MPs and trade unions push to enshrine maximum workplace temperature in law



With the challenges of the recent heatwave still lingering in all of our minds, and more warm weather on the horizon, this article reviews the law surrounding legal temperature limits in the workplace and the proposed legislative reforms aimed at safeguarding workers as we continue to adjust to our changing climate.


The current legal position

As things stand, there is no legal limit on temperatures at work, although the Health & Safety Executive does advise that workplaces should ideally be at least 16 degrees centigrade, or 13 degrees centigrade if the job is mostly physical.  They go on to advise that workplace temperatures should be “reasonable” and the Government does recommend a “comfortable” working environment, with access to fresh air.

It does seem as if the rights of employees in relation to workplace temperature has not kept up to pace with changing climate trends.


Call for action

On 11th July 2022, several MPs signed an early day motion calling on the Government to introduce legislation to ensure employers maintain reasonable temperatures in the workplace for their staff.  The motion specifically stated, “Recent surveys of workplace Health & Safety representatives show that high temperatures are one of their top concerns…workers in the UK have no guaranteed legal safeguards from working in uncomfortable high temperatures, and the consequences of this range from dizziness, tiredness, asthma, throat infections and, in extreme cases, heat stroke and death.”

The motion further states that if a maximum temperature of 30 degrees centigrade is reached (or 27 degrees centigrade for strenuous work), an employer should have a statutory duty to introduce control measures, such as ventilation or moving staff away from windows and sources of heat. 

This call is echoed by the TUC, who want there to be a requirement to stop work if indoor temperatures reach 30 degrees centigrade or, again, 27 degrees centigrade for those doing strenuous jobs.

While the GMB agree with all this in principle, and are keen for the health and safety of workers to be protected during heatwaves, they are seeking a maximum workplace temperature of 25 degrees centigrade and for this to be enshrined in law.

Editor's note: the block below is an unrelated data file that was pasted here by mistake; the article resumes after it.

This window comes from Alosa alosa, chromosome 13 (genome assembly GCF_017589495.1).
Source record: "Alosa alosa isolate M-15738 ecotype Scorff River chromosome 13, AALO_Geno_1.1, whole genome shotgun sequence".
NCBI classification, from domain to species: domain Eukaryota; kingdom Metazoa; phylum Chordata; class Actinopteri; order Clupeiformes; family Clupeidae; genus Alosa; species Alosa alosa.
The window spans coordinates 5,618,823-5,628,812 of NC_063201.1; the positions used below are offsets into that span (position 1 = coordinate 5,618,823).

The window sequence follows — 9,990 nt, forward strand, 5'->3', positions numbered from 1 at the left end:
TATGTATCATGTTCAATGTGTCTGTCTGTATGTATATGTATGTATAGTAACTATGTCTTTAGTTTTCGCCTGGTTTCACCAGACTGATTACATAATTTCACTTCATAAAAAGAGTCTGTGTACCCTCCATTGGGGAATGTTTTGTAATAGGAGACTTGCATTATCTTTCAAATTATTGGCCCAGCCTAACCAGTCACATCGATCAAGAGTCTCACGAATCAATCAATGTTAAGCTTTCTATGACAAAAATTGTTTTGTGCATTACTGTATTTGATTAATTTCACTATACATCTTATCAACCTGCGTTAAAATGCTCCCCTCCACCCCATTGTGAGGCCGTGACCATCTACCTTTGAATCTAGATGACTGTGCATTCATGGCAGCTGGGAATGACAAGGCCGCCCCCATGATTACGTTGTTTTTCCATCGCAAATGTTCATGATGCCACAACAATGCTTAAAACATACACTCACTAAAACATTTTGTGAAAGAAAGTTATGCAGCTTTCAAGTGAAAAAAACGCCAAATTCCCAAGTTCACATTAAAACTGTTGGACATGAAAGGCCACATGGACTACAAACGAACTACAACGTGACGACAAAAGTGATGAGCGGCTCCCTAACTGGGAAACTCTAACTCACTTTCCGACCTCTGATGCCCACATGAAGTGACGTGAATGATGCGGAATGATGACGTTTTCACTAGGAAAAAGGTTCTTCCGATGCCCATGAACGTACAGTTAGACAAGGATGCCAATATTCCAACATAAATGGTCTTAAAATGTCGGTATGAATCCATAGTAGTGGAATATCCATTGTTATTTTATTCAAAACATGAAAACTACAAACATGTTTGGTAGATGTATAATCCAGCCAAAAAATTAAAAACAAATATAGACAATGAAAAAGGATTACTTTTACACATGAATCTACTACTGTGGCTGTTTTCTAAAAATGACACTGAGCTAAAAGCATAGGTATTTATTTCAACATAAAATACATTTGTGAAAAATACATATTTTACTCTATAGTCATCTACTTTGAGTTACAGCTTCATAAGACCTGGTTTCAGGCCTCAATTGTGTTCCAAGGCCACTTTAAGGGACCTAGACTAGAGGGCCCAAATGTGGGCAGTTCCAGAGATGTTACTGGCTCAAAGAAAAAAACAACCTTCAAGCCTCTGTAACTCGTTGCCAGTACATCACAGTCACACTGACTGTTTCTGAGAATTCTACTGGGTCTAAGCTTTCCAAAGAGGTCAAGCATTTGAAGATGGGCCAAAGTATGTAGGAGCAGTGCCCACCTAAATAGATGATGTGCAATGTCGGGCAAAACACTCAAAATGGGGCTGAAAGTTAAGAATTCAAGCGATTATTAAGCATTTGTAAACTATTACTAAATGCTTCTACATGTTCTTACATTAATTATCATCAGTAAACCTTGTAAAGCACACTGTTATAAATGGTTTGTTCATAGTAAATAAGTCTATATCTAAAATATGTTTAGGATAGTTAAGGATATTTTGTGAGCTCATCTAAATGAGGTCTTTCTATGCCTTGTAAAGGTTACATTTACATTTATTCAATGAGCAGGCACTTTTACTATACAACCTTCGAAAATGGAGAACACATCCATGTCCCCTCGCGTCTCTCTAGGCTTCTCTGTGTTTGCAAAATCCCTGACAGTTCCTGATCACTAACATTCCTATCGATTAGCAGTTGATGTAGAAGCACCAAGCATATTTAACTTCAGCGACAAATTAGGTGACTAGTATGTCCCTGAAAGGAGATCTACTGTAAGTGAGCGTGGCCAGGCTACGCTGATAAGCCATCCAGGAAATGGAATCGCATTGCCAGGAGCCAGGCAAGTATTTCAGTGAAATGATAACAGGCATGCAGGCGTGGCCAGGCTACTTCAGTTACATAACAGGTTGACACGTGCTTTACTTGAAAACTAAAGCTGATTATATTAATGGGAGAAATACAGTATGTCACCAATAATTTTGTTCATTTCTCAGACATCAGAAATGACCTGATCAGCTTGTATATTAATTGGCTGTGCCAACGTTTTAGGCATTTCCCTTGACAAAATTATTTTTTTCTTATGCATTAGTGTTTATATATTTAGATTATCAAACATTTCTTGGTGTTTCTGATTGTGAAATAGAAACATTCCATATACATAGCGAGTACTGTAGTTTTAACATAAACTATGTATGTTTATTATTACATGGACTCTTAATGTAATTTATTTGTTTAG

Lynsey Mann, the Health & Safety Officer of the GMB, said, “This hot weather is great for being on the sun lounger, but if you are trying to work through it’s no joke.  Bosses need to do everything possible to keep workplaces cool and, more importantly, safe.  Ultimately, there needs to be a legal maximum working temperature.”

On a similar note, software platform, Bright HR, reported that on the 18th July 2022, which coincided with the recent heatwave, there was a 59% increase in the number of requests for leave.  In the preceding week, there was a 15% increase in absence due to illness.  Their CEO, Alan Price, correctly reminded employers that “when an employee calls in sick when the weather is good, it can be easy to jump to conclusions, but don’t assume that every absence is fake…there will be genuine cases of illness.”


Expectations for the future

It is apparent that as temperatures rise, workplace legislation should keep pace in order to protect the health and safety of employees.  However, it is doubtful that a change in law along the lines sought by the group of MPs and Trade Unions will occur in the very near future, as there is so much other employment legislation waiting to be addressed.  There is, of course, also an issue as to whether one size fits all and one maximum workplace temperature is appropriate and reasonable for each and every type of working environment. 


If you require guidance on this issue, or have any other queries in relation to employment or HR law, please contact Jonathan Moreland by email at or Sharney Randhawa at or call them on 0191 3842441.


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